Using Blockchain Technology to Fight Counterfeiters

Ensuring end-to-end traceability and authentication in the supply chain can help prevent counterfeiting. Photo credit: ADB.

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A tech startup in Australia is piloting the use of blockchain in ensuring traceability, provenance, and authentication in the supply chain.


Blockchain, combined with the Internet of Things (IoT), has the potential to protect supply chains and combat counterfeiters by providing end-to-end supply chain visibility and traceability.

Counterfeit goods are a global problem. The value of imported fake goods is estimated at $461 billion in 2013, compared with total world imports of $17.9 trillion.

OECD imports of counterfeit and pirated goods are worth nearly half a trillion dollars a year, or around 2.5% of global imports, with many of the proceeds going to organized crime.

Up to 30% of all drugs in circulation are fake, leading to up to a million deaths annually, including 450,000 preventable deaths from malaria alone. A World Health Organization pooled analysis of 100 studies from 2007 to 2016, covering more than 48,000 samples, showed 10.5% of drugs in low and middle-income countries to be fake or substandard. With pharmaceutical sales in these countries running at nearly $300 billion a year, this implies that trade in fake medicines is a $30-billion business.

Food fraud, “the fraudulent, intentional substitution or addition of a substance in a product for the purpose of increasing the apparent value of the product or reducing the cost of its production,” is estimated to cost the global food industry $10 billion to $15 billion per year.

A tech startup in Australia is using blockchain technology to combat fake goods by ensuring traceability, provenance, and authentication in the supply chain. TBSx3 (to-be-sure-times-three) is helping brands to secure and optimize their supply chains and connect with consumers.

At a knowledge-sharing event at the Asian Development Bank, TBSx3 chief operating officer Pieter Vandevelde said the company has started testing the effectiveness of the TBSx3 system by shipping a container with bottles of wine from the Coonawarra region in Australia to Qingdao in the People’s Republic of China (PRC). 

Watch this interview with Nick Giurietto, CEO and managing director of the Australian Digital Commerce Association, who wrapped up the solutions and lessons shared on blockchain technology at a workshop held at the Asian Development Bank.


It is hard to gauge the scale of wine counterfeiting in the PRC, but there is a lot of anecdotal evidence in the wine industry. For example, in March 2018, police in central PRC seized some 50,000 bottles of fake Penfolds top-shelf wine in one of the biggest hauls so far of counterfeit liquor. Journalistic and anecdotal sources estimate that 30% of all alcohol in the country is counterfeit and 70% of wine is fake.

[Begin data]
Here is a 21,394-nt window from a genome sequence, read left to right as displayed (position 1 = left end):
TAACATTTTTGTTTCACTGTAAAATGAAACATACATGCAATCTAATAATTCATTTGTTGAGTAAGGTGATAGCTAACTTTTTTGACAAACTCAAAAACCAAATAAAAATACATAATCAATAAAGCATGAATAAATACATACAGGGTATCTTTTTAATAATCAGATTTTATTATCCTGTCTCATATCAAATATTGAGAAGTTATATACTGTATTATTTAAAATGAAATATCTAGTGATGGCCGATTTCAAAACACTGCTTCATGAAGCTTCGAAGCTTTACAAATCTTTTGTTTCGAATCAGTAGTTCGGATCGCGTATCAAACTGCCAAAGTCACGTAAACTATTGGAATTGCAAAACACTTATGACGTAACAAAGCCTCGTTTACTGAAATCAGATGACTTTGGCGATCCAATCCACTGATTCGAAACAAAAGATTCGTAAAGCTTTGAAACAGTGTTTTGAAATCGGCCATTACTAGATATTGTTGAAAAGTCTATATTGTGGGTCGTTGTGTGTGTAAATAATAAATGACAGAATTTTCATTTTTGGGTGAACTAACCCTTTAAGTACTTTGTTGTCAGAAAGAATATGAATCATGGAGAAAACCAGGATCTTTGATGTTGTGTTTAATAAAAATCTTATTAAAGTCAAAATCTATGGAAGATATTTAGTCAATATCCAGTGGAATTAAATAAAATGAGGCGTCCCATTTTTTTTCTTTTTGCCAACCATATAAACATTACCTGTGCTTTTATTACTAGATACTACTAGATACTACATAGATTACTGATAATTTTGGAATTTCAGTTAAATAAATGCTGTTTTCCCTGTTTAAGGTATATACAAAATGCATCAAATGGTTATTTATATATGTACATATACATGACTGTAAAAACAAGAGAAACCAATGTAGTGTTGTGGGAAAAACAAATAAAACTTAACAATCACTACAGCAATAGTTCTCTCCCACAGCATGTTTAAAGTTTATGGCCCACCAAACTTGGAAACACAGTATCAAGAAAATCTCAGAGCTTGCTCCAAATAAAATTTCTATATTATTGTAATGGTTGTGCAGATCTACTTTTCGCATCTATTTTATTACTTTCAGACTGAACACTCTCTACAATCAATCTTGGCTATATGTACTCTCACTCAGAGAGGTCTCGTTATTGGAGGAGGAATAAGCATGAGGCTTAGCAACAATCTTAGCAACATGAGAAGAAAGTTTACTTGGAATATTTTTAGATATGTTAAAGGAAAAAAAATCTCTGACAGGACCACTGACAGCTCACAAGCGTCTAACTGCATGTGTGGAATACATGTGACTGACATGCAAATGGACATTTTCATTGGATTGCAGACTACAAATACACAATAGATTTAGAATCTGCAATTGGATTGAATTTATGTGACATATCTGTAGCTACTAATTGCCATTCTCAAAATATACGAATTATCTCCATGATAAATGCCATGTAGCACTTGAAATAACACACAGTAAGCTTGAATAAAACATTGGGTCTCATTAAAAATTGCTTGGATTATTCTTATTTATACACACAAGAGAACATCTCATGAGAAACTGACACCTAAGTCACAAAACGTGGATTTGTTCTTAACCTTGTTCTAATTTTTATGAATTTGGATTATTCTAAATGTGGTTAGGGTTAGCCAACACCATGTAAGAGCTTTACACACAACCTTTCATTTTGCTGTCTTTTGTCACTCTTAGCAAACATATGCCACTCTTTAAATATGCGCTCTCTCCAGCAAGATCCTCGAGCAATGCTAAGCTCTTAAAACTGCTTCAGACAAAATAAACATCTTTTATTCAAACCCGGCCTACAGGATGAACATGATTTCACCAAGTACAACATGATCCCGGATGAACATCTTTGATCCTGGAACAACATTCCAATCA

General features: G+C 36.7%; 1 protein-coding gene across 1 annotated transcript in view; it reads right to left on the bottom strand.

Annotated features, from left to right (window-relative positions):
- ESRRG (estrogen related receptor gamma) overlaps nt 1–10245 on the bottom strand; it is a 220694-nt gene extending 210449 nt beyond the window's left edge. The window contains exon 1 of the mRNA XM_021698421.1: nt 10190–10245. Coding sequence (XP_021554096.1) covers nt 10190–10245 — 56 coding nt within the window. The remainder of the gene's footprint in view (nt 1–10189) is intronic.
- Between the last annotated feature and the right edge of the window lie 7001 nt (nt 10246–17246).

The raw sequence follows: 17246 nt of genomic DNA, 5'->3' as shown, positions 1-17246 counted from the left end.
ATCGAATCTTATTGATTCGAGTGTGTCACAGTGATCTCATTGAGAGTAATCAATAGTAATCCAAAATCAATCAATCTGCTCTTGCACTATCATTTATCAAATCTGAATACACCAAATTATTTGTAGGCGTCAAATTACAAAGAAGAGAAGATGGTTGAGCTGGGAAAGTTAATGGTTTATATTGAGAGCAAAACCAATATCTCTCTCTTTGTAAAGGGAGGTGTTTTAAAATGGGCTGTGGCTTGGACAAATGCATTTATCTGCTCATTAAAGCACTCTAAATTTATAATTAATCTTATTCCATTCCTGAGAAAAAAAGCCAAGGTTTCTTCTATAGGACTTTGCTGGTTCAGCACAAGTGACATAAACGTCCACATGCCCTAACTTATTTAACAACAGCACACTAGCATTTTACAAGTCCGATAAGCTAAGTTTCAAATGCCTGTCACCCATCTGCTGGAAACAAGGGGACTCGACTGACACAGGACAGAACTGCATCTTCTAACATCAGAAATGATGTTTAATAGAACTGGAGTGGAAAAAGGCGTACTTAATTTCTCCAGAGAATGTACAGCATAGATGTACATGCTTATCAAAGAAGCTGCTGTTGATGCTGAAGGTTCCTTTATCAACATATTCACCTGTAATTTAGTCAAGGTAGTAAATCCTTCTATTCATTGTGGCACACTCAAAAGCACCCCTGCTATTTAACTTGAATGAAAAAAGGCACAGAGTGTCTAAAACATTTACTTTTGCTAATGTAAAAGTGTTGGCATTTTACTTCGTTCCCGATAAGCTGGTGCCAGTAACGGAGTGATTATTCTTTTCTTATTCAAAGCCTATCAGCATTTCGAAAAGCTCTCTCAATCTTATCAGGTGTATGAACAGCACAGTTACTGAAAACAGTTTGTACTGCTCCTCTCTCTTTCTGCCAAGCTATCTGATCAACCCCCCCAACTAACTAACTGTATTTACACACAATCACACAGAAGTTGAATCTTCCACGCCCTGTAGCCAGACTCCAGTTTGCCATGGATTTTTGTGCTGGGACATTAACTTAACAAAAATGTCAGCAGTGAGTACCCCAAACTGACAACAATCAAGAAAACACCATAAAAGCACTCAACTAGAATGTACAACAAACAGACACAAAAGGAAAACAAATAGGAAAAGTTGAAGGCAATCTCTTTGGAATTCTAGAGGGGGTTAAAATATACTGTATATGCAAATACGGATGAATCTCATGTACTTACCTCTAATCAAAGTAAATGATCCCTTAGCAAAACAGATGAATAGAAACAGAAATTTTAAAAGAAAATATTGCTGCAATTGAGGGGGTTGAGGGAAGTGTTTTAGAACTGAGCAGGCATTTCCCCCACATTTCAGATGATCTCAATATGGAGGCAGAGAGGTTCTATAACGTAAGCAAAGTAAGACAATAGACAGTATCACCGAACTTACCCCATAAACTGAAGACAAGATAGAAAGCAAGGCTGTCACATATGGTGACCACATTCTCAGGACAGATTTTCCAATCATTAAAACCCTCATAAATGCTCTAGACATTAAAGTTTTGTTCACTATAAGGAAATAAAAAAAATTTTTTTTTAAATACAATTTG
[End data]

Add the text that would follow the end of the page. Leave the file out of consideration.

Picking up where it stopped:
A major challenge to counterfeit protection is ensuring traceability of products in the supply chain. The rise of global supply chains has made tracking of goods, from assembly line to store shelf, more difficult. Currently, supply chains involve a complex network of players, each operating their own system. This makes coordination challenging and provides brand owners with a limited view of their operations.

Counterfeit protection involves generally four elements: the product that is consumed, its packaging, its label and the cover that is used to open and close it. The use cases described below were restricted to the packaging and label. Naturally, a product’s origin is best identified and verified using ”fingerprints” derived from the chemical compositions of its ingredients, compared against tests samples. Although that data can be appended on the ledger, it was left “out of scope” for the sake of simplicity.


Three considerations guided the design for this use cases:

  1. The solution needed to re-assure the brand owner, its logistic partners, and the consumers that the captured data stored on the ledger could not be edited. Therefore, creating trust was very important.
  2. Scalability and a flexible architecture were paramount to able to plug in Systems of Record (SoR) or other technologies, such as Near-Field Communication tags (NFC) and temperature loggers.
  3. Empower consumers and leverage the background story and origins of the product and the brand through a mobile app. Brand origin is a decisive purchase driver.

TBSx3’s solution strategy in this use case worked at two levels:

  1. The ability to provide end-to-end supply chain visibility for all partners involved, including the retailers and the consumers.

Supply chain visibility means vertical aggregation from trade items, to pallets, to containers - but also horizontally from the packaging line to retailer.

  1. The ability to serialize and track every trade item which means a unique QR code for each bottle.

Serialization regulations to combat counterfeiters have been implemented in the pharmaceutical industry: Drug Supply Chain Security Act in the United States and the Falsified Medicines Directive in the European Union.

How does it work?

Tokenization on blockchain

TBSx3 designed a “private” or permissioned distributed ledger which means that parties require permission to read the information on the blockchain and that the parties who can transact on the blockchain are restricted.